The Dangerous Effects of Eutrophication on The Great Barrier Reef

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Eutrophication is the situations where nutrient enrichment, increased algal growth and/or increased organic production rates have resulted in change in benthic community structure. This definition is derived from Bell et al. (2007) and international eutrophication assessments (Foden et. Al 2010).

This has been a problem since the first European settlers arrived in 1850s and started expanding their agricultural practices, increasing the discharge in water of contaminants. Nowadays, an increase in the fertility of the sediments and water column of the Great Barrier Reef shouldn’t surprise us, if we consider the great amount of deforestation and agricultural development along the coast of Queensland.

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According to the Department of Biological Science and Centre for Marine Science, University of North Carolina at Wilmington, nutrient enrichment should be considered a major cause of coral decline.

In particular the elevated quantities of chlorophyll a along intensive and extensive phytoplankton blooms suggest that the Great Barrier Reef is significantly influenced by nutrients overload.

But how is eutrophication affecting the Great Barrier Reef?

The growth of benthic algae, heterotrophs (such as bacteria and viruses) and phytoplankton will be promoted by the increase of nutrients to a healthy coral reef region; this great growth might cause significant changes in the coral reef community structure (e.g. Bell 1992; Littler et al. 2009).

For example, the competition between phytoplankton and the zooxanthellae, microorganisms that live in symbiosis with corals, for light can interfere with coral growth.

Moreover, calcification rates and increase coral bleaching can happen as a consequence of stimulated growth of the zooxanthellae.

Benthic algae, also, can be threatening in many ways: they trap sediments, compete directly with corals for space, weaken the coral structure by entering the coral matrix and alone, or together with a variety of heterotrophs, promote CSDs, which were proven to be related to eutrophication.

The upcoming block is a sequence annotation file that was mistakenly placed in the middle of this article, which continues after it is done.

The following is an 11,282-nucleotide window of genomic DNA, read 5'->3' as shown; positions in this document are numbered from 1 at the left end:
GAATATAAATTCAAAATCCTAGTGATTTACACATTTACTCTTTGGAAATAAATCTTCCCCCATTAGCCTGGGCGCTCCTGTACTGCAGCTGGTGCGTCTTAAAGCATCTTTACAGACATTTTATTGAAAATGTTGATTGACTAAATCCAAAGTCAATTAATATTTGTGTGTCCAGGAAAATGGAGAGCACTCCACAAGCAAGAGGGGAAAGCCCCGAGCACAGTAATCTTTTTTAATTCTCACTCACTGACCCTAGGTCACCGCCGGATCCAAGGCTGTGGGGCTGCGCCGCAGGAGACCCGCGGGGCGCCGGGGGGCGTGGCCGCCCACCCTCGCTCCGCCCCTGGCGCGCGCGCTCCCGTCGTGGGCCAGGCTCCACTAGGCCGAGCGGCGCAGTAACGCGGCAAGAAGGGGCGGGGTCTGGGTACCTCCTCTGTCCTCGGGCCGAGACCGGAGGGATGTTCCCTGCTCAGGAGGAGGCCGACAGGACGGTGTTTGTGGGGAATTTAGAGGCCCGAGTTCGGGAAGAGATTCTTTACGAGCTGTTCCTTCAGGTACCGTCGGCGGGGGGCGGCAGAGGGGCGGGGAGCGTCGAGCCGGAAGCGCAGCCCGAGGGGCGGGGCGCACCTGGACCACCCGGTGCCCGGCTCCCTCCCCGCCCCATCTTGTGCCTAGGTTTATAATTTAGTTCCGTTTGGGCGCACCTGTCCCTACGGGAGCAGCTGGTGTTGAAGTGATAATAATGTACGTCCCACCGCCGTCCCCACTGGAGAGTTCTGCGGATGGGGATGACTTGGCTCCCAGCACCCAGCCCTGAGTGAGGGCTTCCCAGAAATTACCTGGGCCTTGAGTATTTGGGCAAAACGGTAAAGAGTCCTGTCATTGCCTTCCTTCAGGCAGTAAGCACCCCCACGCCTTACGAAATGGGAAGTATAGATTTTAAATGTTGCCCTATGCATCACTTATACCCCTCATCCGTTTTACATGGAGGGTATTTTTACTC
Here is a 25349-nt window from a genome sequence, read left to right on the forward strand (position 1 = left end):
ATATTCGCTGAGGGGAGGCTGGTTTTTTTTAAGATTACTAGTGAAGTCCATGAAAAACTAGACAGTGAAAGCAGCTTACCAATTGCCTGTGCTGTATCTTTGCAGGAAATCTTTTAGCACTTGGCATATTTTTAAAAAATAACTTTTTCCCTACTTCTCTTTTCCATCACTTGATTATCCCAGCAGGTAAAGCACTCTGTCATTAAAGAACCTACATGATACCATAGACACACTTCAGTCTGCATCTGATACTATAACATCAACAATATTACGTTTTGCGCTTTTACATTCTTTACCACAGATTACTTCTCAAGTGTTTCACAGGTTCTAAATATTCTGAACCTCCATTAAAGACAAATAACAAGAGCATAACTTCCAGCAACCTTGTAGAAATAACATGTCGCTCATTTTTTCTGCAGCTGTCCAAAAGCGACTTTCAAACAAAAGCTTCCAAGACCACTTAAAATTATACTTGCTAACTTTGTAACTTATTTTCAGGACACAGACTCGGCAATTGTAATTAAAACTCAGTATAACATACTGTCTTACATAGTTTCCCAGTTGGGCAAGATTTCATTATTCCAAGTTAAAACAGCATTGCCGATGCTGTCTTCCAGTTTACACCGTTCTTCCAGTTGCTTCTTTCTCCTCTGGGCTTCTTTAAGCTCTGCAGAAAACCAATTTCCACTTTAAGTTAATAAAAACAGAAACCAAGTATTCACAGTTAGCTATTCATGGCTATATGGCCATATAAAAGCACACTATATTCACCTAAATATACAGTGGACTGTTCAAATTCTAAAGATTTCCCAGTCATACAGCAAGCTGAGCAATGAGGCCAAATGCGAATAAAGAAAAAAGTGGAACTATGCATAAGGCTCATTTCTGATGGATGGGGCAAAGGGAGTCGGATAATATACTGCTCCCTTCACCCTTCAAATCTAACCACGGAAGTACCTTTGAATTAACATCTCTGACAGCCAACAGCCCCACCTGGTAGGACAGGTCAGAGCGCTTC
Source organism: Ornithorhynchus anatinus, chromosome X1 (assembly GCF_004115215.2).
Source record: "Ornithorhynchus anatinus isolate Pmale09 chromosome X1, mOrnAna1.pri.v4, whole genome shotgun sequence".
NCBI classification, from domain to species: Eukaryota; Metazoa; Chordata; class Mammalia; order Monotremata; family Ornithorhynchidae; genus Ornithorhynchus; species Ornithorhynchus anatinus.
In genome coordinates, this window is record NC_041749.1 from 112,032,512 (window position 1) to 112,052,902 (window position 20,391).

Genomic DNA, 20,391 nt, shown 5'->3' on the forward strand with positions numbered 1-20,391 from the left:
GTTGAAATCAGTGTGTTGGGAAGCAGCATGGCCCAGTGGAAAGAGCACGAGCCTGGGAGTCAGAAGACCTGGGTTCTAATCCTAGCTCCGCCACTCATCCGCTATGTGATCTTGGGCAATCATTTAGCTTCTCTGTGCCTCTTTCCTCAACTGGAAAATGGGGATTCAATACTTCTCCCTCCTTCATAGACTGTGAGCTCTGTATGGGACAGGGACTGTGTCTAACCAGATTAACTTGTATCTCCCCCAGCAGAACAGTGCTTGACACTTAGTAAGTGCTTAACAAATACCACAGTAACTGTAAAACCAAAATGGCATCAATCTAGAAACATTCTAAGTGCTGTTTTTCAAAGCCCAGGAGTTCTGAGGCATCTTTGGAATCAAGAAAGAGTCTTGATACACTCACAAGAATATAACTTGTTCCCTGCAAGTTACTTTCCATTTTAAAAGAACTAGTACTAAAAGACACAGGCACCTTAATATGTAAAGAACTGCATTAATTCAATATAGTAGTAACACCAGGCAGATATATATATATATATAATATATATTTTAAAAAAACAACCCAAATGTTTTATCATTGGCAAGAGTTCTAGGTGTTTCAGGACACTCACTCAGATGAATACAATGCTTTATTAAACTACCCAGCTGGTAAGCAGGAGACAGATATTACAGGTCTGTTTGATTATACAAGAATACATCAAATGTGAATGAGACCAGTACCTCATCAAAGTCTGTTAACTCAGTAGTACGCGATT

Lastly, the conclusion that the nutrient pool of the Great Barrier Reef had reached a critical level for its survival some decades ago (Bell 1991, 1992; Bell and Gabric 1990, 1991; Bell and Elmetri 1995) is supported by the many applications of the ETM to the water quality and ecological data of this area and by the evident replacement of hermatypic corals with other benthos in these regions.

Thanks to the high ambient light intensities and water temperatures, available nutrients are easily converted to organic matter by phytoplankton, particularly in the inter-reef regions (Furnas er al. 2005).This large quantity of nutrients determines the water quality status and the impacts of benthic organisms.

Measurements of phytoplankton biomass as chlorophyll a are 2-3 times higher in inshore waters of the central and southern Great Barrier Reef (0.3-0.7 mg 1−1 ) compared to the northern areas (o.2 mg 1-1) (Brodie et al. 2007); these values are believed to reflect nutrient enrichment, associated with eutrophication caused by coastal human activities.

Moreover, the discharge of land sourced nitrogen and phosphorus flux in the Great Barrier Reef cause than increase in the extensive phytoplankton blooms (Brodie and Mitchell 2005, 2006); these changes in phytoplankton population have often been observed in different marine environments which were exposed to anthropogenic eutrophication.

The results of Bell and Elmetri (1995) also shows that there would be an increase in the production of smaller secondary producers, because of a great decrease in the diatom-flagellate ratio, and this could destabilize the food chain.

Furthermore, there is scientific evidence that the growth of dangerous corallivore such as COTS (and probably Drupella spp.) will be encouraged by changes in phytoplankton class structure.

As far as the problem of chlorophyll a is concerned, evaluations of time-series and spatial data from Kaneohe Bay (Hawaii) and Barbados were used to create the Eutrophication Threshold Model (ETM) for coral reefs. Further studies and applications of the ETM suggested that ETC-Chl a (~0.2–0.3 mg m−3) is an alarming value in regions where settlement of POM and a build-up of DOM are promoted, as well as in regions with many coral species easily affected by POMs.

The Great Barrier Reef has been severely damaged over the past 50 years by an increase in growth of coarallivores, such as COTS. This is also proved by large scale-monitoring data on the impact of COTS on the Great Barrier Reef (Sweatman et al. 2008; Osborne et al. 2011) and that circa 42% of coral loss in the Great Barrier Reef since 1985 is caused by them (De’ath et al. 2012).

It has been proved by findings that COTS larval growth is encouraged in the lower ETC-Chl a range 0.2–0.3 mg m−3, therefore showing that a chronic state of eutrophication would be defined more accurately at a range of >0.2 mg m−3 and that the proliferation of COTS in directly caused by the degree of eutrophication.

Furthermore, significant damage has occurred to the Great Barrier Reef over the past 50 years due to the proliferation of corallivores (e.g., COTS). Large-scale monitoring data show that COTS have impacted most regions of the GBR (Sweatman et al. 2008; Osborne et al. 2011); it is estimated that 42 % of all coral loss in the GBR since 1985 is due to COTS (De’ath et al. 2012). As said before, there is experimental evidence that demonstrates the critical Chl a concentration for survival and growth COTS larvae is within the lower ETC-Chl a range ~0.2–0.3 mg m−3 and thus supports the hypothesis that the outbreaks of COTS can be linked directly to the degree of eutrophication.